The number of people misusing prescription drugs, or dying from a drug overdose of prescription and illicit drugs in the US, described above, exposes how important it is for pharmacists and pharmacy staff to be aware of the signs of drug addiction and drug misuse. As healthcare professionals, pharmacists and pharmacy staff can help reduce the opioid epidemic and still provide patient care, but this requires a delicate balance. Pharmacists and pharmacy staff must balance the need to reduce prescription drug misuse (and a reduction in prescribing opioids) with the legitimate role opioids, and other

prescription drugs may have in providing proper patient care and legitimate drug prescribing.


Behavioral Signs


Koob, et al. (2016) describes the DSM-5’s definition of drug addiction as “a chronically relapsing disorder, characterized by compulsion to seek and take the drug, loss of control in limiting intake, and emergence of a negative emotional state (eg, dysphoria, anxiety, irritability) when access to the drug is prevented.”8 A full review of the causes and neurobiological aspects of drug addiction are beyond the scope of this course, but it is important to know the behaviors and personality characteristics that flow from or are associated with drug addiction.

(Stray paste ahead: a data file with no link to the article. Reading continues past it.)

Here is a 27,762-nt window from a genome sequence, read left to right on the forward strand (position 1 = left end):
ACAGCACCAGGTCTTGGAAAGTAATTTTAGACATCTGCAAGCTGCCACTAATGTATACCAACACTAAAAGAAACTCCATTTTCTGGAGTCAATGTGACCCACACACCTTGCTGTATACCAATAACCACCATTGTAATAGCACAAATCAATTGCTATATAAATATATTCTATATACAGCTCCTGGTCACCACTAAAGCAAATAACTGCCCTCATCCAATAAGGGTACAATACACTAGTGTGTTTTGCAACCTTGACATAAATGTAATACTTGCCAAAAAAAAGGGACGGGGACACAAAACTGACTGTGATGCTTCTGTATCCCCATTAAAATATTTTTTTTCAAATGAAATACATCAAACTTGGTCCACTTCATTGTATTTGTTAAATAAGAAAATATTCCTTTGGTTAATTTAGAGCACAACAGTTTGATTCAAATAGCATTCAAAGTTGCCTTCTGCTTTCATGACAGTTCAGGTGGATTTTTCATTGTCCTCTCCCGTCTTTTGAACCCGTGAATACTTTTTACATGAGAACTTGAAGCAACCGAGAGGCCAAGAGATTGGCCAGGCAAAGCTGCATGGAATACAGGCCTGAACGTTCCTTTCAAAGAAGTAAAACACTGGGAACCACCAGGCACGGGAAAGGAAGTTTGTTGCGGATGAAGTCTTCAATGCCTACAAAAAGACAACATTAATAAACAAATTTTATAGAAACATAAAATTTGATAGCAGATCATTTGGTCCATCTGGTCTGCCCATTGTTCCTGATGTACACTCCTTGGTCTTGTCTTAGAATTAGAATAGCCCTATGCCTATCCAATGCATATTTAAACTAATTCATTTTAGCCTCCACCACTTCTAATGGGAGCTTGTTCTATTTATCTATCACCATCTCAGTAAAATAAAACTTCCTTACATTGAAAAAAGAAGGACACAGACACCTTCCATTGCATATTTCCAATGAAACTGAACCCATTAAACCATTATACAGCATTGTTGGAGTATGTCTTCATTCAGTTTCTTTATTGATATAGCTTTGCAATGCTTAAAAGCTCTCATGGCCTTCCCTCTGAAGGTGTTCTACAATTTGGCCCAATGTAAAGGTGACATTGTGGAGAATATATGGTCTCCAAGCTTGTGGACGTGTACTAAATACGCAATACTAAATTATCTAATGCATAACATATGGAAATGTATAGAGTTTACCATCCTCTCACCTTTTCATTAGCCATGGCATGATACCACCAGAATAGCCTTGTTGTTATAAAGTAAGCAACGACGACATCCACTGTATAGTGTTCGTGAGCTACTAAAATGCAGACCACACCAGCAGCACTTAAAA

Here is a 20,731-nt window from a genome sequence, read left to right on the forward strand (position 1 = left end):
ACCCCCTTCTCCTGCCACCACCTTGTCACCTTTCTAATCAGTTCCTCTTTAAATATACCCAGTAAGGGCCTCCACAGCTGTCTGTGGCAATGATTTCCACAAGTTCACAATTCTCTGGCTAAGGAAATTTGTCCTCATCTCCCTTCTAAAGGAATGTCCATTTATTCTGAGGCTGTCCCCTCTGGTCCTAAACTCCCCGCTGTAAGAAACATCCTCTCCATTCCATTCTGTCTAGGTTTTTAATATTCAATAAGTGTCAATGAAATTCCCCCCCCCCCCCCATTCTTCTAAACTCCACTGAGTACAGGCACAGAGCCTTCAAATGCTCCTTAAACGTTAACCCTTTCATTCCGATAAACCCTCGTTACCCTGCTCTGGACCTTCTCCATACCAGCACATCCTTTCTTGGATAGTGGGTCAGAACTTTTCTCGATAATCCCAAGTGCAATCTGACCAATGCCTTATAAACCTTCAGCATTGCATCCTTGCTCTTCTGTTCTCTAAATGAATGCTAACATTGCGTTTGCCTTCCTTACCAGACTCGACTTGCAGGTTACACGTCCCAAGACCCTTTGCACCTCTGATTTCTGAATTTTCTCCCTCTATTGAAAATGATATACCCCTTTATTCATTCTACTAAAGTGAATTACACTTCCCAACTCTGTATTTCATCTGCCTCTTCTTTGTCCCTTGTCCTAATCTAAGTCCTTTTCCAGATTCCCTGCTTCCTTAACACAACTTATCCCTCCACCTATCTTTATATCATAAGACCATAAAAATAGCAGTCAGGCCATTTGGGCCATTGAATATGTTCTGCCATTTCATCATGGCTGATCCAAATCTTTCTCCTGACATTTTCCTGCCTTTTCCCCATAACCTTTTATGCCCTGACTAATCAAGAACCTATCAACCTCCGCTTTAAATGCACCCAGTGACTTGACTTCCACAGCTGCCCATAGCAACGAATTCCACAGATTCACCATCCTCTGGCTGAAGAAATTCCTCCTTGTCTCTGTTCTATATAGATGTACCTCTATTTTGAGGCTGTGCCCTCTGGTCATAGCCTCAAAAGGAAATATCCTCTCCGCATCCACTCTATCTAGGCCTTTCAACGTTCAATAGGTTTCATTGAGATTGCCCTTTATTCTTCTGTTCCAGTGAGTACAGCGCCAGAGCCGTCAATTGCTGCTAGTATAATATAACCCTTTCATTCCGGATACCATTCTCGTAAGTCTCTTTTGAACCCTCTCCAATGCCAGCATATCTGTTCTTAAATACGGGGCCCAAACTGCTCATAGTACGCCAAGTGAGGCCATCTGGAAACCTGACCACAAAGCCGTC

Pharmacists and pharmacy technicians should be aware of these behaviors and personality characteristics when dispensing medications that are often misused. In the pharmacy setting, signs of an addiction problem could be a patient becoming agitated when he or she is told there will be a delay in prescribing or dispensing the patient’s medication. A patient with a drug addiction problem may be easily confused, and engage in blame-shifting. These are signs and behaviors that may be a sign of drug addiction. Adolescent patients with poor school attendance or performance are especially at risk of prescription drug misuse or a substance use disorder.9 Pharmacists and technicians should not ignore these signs or disregard them because they do not want to deal with these patients.